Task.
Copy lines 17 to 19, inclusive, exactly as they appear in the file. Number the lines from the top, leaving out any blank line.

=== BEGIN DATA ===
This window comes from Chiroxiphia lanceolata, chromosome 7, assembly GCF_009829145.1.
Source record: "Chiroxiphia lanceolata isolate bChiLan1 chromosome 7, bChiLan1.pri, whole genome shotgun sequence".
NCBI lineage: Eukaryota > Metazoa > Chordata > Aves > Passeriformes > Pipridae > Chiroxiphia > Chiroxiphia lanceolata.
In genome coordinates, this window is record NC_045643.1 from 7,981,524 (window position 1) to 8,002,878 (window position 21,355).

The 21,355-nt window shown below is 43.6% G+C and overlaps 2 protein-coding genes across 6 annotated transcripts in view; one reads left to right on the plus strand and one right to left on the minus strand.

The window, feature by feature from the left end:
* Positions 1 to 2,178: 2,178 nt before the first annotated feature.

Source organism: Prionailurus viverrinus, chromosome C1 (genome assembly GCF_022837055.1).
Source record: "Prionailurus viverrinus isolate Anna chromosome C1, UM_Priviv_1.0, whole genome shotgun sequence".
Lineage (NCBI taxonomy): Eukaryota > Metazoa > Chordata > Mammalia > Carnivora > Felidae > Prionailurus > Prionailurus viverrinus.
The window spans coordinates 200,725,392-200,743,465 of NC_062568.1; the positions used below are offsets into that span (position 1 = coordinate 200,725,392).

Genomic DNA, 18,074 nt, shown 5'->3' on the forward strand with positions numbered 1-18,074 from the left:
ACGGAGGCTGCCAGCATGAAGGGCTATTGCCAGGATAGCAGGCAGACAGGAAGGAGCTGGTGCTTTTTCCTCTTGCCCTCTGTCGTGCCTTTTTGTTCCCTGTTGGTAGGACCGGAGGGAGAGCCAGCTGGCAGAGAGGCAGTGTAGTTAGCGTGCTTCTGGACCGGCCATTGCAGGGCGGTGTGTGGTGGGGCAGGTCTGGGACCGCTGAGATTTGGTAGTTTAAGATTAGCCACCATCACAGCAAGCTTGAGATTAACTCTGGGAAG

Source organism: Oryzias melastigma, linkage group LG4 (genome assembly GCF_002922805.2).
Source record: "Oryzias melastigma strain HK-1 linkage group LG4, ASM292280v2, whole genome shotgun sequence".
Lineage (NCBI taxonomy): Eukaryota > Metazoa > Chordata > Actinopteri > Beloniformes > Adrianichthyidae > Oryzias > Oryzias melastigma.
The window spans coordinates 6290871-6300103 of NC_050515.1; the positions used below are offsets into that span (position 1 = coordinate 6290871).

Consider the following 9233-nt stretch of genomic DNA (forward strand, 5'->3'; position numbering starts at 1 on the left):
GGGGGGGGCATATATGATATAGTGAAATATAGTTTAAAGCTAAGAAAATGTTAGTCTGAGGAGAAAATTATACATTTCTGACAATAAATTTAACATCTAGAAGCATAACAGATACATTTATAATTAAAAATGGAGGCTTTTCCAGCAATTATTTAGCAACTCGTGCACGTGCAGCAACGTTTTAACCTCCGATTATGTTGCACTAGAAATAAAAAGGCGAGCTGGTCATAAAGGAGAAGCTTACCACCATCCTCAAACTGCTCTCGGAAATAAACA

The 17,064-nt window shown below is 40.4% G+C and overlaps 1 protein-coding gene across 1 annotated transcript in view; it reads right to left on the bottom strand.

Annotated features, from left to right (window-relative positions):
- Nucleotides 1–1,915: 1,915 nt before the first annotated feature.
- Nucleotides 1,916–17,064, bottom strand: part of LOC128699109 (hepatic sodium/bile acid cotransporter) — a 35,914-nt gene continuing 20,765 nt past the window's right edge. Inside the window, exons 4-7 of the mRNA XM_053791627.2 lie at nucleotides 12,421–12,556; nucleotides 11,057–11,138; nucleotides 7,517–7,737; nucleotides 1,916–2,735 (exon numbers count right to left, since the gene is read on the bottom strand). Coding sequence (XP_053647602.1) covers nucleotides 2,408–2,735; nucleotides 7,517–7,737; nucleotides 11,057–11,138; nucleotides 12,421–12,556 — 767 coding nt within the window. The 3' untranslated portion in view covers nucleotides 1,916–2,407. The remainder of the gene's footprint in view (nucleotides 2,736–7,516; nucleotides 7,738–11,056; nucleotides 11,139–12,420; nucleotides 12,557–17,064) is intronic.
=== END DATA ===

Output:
The window spans coordinates 6290871-6300103 of NC_050515.1; the positions used below are offsets into that span (position 1 = coordinate 6290871).

Consider the following 9233-nt stretch of genomic DNA (forward strand, 5'->3'; position numbering starts at 1 on the left):
GGGGGGGGCATATATGATATAGTGAAATATAGTTTAAAGCTAAGAAAATGTTAGTCTGAGGAGAAAATTATACATTTCTGACAATAAATTTAACATCTAGAAGCATAACAGATACATTTATAATTAAAAATGGAGGCTTTTCCAGCAATTATTTAGCAACTCGTGCACGTGCAGCAACGTTTTAACCTCCGATTATGTTGCACTAGAAATAAAAAGGCGAGCTGGTCATAAAGGAGAAGCTTACCACCATCCTCAAACTGCTCTCGGAAATAAACA